so i'm at the week-long digital humanities summer institute in victoria, trying to figure out how to realize the edmonton project that keeps banging around in my mind - a citizens' site for grafting urban narratives into digital cartographies. i'm learning a ton, obviously, though thankfully i learned long ago how to smile and nod and follow along even when i do not have the first clue what's being talked about.
i'm also learning about myself as a learner.
to back up, a second: i believe that it's bad for a person to always be in the position of teacher, to be the one who knows everything, or feels she has to. i think it's bad for the ego and i think it's bad for the spirit. it's too easy to grow conceited, and exhausted, and you stand to lose the magic of unknowing, the productive agony of learning. there's nothing like being a student to remind you, as a teacher, of what it's like out there in the other half of the room. you miss one simple instruction, a turn in the discussion, and suddenly you're in the bad place, lost, confused, sullen and feeling stupid. so -- call it part of the great self-improvement project otherwise known as my life -- i try to seek out studenthood when i can.
turns out, i am a model student. every day i sit directly in the instructors' line of vision. deliberate? nope. but unwavering. i follow their demos with an intelligent look on my face. i smile and nod and look quizzical at just the right moments. again, let me stress, none of this is deliberate. faithfully i raise my hand and ask questions at exactly the right moments. i am very comfortable with this mode of instruction. i like them to show me everything about a program -- and by everything, i mean everything. let's do a title search. then, a subject search. i know you said author searches work the same way, but perhaps we could try one out just to be sure? after that, i like to be left alone to try all of this again, on my own. "reinforce the object lesson," is how they put it in ed theory. i am a painfully structural, top-down, linear thinker.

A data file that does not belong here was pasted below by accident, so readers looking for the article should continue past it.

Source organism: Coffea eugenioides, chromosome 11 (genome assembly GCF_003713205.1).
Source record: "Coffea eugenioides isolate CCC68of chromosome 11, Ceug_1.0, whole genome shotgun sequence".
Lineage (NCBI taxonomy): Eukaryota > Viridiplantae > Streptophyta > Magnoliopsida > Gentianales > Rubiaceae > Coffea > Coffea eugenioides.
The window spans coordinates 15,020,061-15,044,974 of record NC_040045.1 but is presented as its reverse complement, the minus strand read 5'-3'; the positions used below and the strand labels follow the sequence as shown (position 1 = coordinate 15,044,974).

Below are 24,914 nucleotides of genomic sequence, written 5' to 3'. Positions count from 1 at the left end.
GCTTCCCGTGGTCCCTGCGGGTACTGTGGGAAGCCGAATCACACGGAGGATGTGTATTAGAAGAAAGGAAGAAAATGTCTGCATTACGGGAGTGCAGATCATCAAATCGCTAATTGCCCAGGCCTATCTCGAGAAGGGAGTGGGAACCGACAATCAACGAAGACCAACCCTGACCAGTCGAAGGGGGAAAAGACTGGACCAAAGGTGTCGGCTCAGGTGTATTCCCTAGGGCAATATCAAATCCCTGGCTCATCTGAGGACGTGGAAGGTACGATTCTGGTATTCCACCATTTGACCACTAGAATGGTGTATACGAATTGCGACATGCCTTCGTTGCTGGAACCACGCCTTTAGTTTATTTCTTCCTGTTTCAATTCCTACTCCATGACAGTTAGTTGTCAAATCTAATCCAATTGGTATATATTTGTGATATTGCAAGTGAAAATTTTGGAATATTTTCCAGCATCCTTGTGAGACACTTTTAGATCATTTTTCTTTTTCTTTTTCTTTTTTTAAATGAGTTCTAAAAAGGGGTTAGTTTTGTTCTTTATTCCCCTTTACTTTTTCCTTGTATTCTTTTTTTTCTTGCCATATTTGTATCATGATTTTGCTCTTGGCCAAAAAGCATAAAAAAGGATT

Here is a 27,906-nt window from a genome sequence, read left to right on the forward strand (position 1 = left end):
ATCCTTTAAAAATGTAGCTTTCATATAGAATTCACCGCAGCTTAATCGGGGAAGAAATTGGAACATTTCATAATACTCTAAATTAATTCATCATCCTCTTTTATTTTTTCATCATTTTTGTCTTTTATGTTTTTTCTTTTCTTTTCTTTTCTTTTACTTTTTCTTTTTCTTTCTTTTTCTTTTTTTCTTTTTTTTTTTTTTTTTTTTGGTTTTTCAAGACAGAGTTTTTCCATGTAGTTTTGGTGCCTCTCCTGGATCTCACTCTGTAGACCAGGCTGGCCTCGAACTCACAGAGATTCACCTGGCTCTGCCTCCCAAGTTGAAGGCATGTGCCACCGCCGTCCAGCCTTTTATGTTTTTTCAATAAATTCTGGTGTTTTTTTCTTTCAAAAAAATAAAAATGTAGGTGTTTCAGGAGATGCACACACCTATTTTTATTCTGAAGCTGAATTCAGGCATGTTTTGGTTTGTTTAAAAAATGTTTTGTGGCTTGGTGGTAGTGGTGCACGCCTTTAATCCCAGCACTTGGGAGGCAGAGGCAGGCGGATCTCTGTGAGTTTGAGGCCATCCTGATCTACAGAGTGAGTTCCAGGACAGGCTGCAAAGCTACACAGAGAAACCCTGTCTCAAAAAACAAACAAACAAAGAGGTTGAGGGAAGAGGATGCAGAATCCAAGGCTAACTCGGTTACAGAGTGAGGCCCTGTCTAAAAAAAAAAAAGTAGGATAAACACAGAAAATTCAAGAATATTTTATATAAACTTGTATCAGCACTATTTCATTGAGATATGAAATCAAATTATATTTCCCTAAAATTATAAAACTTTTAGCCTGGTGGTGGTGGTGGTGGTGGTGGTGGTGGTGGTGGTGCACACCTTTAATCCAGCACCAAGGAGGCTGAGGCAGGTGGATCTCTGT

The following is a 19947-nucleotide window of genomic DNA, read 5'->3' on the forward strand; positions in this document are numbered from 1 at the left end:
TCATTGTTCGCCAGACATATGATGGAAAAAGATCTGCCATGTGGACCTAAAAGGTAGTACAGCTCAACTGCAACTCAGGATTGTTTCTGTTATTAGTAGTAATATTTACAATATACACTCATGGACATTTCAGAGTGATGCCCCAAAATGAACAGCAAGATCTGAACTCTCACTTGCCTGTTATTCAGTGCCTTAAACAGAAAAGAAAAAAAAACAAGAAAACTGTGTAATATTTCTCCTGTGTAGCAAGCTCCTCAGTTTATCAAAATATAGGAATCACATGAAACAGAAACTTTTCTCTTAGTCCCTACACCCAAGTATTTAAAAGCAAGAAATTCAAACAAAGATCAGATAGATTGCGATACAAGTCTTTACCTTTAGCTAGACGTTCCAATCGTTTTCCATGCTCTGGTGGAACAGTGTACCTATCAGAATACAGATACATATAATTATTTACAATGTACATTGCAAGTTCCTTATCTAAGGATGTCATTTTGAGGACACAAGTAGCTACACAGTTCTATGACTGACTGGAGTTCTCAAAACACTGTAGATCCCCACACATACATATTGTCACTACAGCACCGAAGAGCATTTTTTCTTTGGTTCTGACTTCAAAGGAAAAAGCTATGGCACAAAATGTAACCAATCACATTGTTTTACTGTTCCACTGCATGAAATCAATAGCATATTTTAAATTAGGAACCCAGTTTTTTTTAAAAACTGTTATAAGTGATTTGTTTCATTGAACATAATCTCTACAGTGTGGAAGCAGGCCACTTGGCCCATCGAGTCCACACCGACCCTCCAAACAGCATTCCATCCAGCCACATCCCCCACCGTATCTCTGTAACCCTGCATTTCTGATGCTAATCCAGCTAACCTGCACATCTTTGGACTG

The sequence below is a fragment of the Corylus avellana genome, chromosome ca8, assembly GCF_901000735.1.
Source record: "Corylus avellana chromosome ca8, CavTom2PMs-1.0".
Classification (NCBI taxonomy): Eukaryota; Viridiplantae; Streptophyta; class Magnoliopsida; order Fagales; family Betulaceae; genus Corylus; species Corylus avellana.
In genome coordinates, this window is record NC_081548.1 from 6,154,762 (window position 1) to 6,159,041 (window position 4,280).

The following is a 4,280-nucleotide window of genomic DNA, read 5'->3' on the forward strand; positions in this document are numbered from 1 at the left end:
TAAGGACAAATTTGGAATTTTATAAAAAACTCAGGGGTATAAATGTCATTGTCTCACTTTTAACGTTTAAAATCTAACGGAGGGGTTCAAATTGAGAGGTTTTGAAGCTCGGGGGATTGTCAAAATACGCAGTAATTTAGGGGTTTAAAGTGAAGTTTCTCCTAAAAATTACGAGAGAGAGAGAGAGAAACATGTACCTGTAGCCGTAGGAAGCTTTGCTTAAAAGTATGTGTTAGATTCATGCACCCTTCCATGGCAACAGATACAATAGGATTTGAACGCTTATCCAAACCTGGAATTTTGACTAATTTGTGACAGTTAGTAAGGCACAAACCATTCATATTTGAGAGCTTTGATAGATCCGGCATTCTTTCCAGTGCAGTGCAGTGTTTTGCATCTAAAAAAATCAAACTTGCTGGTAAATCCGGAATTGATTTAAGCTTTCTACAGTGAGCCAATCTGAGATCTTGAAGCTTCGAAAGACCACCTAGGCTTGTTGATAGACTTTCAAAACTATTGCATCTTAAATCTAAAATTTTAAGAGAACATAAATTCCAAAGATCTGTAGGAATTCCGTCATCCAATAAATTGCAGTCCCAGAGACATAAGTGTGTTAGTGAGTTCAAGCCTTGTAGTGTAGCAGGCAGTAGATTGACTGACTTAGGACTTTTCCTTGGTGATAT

meanwhile, since it's geek camp, the guy on my left is double-tasking on, it seems, a shakespeare paper. i disapprove of double-tasking, and turn my body away from him, slightly, to convey this to the instructors. the whiz kid on my right has immediately grasped the implications of zotero and has been constructing a resource-sharing circle for modernists at the university of washington for the last 15 minutes, even though the rest of us (i.e., the instructors and i) have moved on to a JiTR demo. "dude!," i want to say, "that's not on the syllabus!"
is this the kind of learner i want to be? not at all. i want to be all web 2.0, freeform exploratory and shit. i want the labile mind of a born-digital 22-year-old, not the behavioral spine of a middle-aged schoolmarm struggling with the DH limbo. so, i'm writing this blog -- firefox tab 10 of 12 -- even though the rest of the class is looking at timeline demos. where i'm coming from, that makes me pretty much a bad ass.
but i gotta go; i think they're moving on to monk ("metadata offer new knowledge") and i don't want to miss anything.